Geoffrey M. Hodgson
When it was used by Robert Owen and his followers from the 1830s, the word socialism meant “the abolition of private property” and the adoption of widespread common ownership. That same meaning was accepted by Karl Marx and Frederick Engels. It was used in the twentieth century to describe Marxist regimes in Russia, China, Cuba and elsewhere. The goal of widespread common ownership was inscribed in the aims and values of the UK Labour Party from 1918 to 1995.
The socialist algorithm has eight steps, arranged in a loop:
Step 1: Critique. Point to all the dreadful things that have happened under capitalism, including war, famine, oppression, exploitation, economic inequality and environmental degradation.
Step 2: Dream. Propose a non-existent, imaginary socialism that is highly democratic, peaceful, egalitarian and non-discriminatory. Say that it includes widespread state ownership but avoid going into details on how a large-scale complex system would work, or about the institutional and administrative mechanisms involved, or how ultra-democracy would operate in practice.
Step 3: Ignore. Discount claims by leading economists, political scientists and historians that such a system could not work fairly and humanely, at least unless major roles were retained within the system for markets and private property. Press on regardless to the next step.
Step 4: Solidarise. Choose some regimes in the past that started on the socialist road, such as Russia, China or Cuba. If a new explicitly socialist regime – Venezuela for example – pops up and carries out some policies you like, such as reducing poverty and illiteracy, then give it your support for a while.
Step 5: Blame. When things go wrong with the nominated socialist regimes in Step 4 – including war, famine, oppression, exploitation, economic inequality or environmental degradation – blame foreign intervention, sanctions by capitalist countries or internal counter-revolutionaries. Don’t blame the issues ignored in Step 3.
Step 6: Deny. When it proves difficult to blame everything that goes wrong on foreign intervention, sanctions by capitalist countries or internal counter-revolutionaries, then deny the scale or even the existence of the problems.
Step 7: Rename. At the point where the socialist regimes nominated in Step 4 become so dreadful – with war, famine, oppression, exploitation, economic inequality or environmental degradation – to the point where blame or denial (Steps 5 and 6) are no longer plausible, then declare that these regimes were not, or are no longer, socialist.
Step 8: Return. Collect £200 and go back to Step 1.
This algorithm has variant criteria, particularly over those used to decide what regimes are described as socialist under Step 4. This leads to endless controversies among socialists over the criteria and outcomes of such choices.
The personal determination to deny facts in Step 6 may also waver among some less-hardened comrades.
Further controversy exists among socialists on the criteria deployed in step 7, which trigger the abandonment of the socialist label in particular cases.
The Russian Revolution
The Russian Revolution instigated the socialist algorithm and led to countless runs of the program. It has also illustrated numerous variants.
Some say that it never was “proper socialism” in the first place, for some reason, such as the failure to establish worker control of the factories, or the dissolution of democratic government. These purists move rapidly to Step 7, collect their £200, and move back to Step 1.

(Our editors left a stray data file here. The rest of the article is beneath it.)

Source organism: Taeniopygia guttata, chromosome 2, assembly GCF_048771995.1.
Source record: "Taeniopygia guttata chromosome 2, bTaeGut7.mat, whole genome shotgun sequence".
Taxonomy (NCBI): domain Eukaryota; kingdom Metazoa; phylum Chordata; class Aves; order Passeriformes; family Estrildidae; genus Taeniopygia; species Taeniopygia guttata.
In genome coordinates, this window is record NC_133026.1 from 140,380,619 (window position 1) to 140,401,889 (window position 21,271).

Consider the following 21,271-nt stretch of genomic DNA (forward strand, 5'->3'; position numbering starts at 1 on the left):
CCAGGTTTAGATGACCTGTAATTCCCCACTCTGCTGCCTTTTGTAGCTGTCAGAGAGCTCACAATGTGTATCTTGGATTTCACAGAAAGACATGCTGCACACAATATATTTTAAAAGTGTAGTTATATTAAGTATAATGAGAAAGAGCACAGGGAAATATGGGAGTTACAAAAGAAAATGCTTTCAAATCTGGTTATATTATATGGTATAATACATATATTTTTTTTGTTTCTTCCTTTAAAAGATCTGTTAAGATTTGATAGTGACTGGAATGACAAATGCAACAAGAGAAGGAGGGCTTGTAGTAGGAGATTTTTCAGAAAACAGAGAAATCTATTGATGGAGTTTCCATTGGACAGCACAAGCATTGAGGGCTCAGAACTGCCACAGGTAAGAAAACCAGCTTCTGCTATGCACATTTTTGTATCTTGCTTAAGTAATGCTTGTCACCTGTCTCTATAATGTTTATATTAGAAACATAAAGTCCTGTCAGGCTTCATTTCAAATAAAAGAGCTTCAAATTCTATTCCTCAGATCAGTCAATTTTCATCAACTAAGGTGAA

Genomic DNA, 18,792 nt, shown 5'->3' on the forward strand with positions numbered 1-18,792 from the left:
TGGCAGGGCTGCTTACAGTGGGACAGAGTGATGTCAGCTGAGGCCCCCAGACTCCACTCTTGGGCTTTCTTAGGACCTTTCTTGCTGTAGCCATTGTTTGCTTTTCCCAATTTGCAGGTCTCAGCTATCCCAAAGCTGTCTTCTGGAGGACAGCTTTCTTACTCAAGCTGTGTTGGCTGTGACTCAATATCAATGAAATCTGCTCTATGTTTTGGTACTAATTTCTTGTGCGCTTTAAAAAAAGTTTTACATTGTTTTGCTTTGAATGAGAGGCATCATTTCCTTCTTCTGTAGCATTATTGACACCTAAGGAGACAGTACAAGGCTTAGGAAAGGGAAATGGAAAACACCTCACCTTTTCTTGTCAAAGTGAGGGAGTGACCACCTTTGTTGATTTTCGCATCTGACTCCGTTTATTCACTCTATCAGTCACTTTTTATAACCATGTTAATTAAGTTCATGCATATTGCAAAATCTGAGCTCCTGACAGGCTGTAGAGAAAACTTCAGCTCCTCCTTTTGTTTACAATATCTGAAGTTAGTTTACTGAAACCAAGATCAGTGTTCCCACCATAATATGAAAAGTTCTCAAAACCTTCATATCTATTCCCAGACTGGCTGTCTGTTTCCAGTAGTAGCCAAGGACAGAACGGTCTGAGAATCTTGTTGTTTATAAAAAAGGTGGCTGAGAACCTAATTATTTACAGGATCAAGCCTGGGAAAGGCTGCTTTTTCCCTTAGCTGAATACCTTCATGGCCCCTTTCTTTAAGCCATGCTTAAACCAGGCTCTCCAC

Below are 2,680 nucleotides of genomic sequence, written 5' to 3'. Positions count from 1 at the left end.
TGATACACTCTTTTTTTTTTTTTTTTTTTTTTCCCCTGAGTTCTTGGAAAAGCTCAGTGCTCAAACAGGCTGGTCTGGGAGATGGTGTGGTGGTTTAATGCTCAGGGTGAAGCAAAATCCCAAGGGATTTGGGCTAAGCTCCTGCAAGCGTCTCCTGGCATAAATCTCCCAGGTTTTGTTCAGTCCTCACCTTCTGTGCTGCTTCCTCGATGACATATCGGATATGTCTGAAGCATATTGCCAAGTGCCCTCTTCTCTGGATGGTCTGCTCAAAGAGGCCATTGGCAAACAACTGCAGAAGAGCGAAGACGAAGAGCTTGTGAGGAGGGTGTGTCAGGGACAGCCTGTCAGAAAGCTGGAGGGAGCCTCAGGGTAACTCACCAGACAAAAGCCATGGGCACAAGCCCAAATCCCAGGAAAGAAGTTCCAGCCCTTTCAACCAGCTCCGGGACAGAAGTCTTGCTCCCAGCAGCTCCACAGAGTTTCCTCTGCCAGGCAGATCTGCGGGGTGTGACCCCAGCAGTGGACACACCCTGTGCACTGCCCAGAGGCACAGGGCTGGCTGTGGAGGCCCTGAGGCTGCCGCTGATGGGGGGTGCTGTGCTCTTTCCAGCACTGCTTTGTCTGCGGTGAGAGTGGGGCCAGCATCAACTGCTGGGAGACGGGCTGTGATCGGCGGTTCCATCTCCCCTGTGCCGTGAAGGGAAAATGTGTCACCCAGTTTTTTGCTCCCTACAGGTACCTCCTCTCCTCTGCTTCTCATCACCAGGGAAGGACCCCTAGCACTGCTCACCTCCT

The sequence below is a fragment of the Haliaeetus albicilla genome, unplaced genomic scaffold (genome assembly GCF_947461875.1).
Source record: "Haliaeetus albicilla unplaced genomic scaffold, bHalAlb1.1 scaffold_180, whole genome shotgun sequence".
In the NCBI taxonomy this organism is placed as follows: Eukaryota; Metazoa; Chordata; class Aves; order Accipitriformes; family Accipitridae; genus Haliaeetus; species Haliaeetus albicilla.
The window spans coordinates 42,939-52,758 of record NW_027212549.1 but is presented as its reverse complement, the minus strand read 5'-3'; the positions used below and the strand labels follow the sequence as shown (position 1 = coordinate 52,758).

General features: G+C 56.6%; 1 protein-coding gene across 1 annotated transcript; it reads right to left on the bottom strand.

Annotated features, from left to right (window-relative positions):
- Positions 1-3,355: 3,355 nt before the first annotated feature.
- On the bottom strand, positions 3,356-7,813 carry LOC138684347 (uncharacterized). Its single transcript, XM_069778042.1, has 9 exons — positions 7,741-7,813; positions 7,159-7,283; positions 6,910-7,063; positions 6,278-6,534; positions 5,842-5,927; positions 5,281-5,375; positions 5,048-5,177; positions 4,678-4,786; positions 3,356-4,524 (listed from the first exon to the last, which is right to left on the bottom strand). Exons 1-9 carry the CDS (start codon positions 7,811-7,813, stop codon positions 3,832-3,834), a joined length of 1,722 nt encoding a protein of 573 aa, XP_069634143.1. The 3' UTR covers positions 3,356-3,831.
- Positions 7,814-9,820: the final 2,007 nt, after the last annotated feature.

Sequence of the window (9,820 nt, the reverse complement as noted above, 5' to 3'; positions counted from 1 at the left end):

Bertrand Russell quickly collected his £200. He visited Russia in 1920 in a Labour Party delegation, where among others he met Lenin. Russell wrote in 1924: “Socialism … means the common ownership of land and capital, together with a democratic form of government.”
Hence, for him, Bolshevik Russia was never socialist. But Russell did not consider the possibility that any concentration of ownership and economic power in the hands of the state would always undermine political democracy. (Step 3.)
Or you may say that the Bolshevik regime was socialist up to the restoration of some private ownership and markets with the New Economic Policy in 1921. Or you could say that socialism ended in Russia with Stalin’s consolidation of power in 1928. Die-hard forgivers of Stalinism would say that it ended in 1991.
To survive, the die-hards need a good dose of denial (Step 6). For example, in 1990 Corbyn’s future aide Seumas Milne suggested that estimates of deaths under Stalin by Robert Conquest and others were too high. This was quickly contradicted when more evidence became available in 1991 showing that earlier estimates, particularly by Conquest, were in the right ball park.
Imagine the consternation and debate caused in Marxist circles over these problems. The neatest solution is to avoid any proclamation of socialism and describe all Soviet-style regimes as “state capitalist”. This is the ingenious solution of Tony Cliff and others. Cliff was the founder of what eventually became the Socialist Workers Party.
The trouble with this solution is that the definition of capitalism becomes so flattened and widened that it bears less resemblance to Marx’s analysis in Capital. This disparity becomes more severe when the importance for capitalism of financial markets is taken into account, as highlighted by Joseph Schumpeter and others. Competitive financial markets played no more than a marginal role in Russia from 1917 to 1991.
Leon Trotsky was more subtle. He introduced the concept of “degenerated workers state”. This term signalled that the working class had gained power, but the system had become corrupted by an over-bearing bureaucracy. For Trotsky, Soviet Russia was neither capitalist nor socialist.